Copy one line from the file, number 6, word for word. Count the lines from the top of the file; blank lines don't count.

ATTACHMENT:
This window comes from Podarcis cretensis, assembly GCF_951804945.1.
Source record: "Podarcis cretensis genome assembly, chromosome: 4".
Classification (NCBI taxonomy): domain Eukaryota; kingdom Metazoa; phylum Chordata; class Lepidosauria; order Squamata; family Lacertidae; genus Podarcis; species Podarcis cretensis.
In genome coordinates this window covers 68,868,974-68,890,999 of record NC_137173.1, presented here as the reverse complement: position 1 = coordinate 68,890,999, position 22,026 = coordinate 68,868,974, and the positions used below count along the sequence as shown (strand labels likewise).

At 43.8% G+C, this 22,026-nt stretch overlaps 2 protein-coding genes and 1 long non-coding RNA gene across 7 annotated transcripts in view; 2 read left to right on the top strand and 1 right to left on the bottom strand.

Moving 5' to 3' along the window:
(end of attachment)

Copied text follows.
Moving 5' to 3' along the window: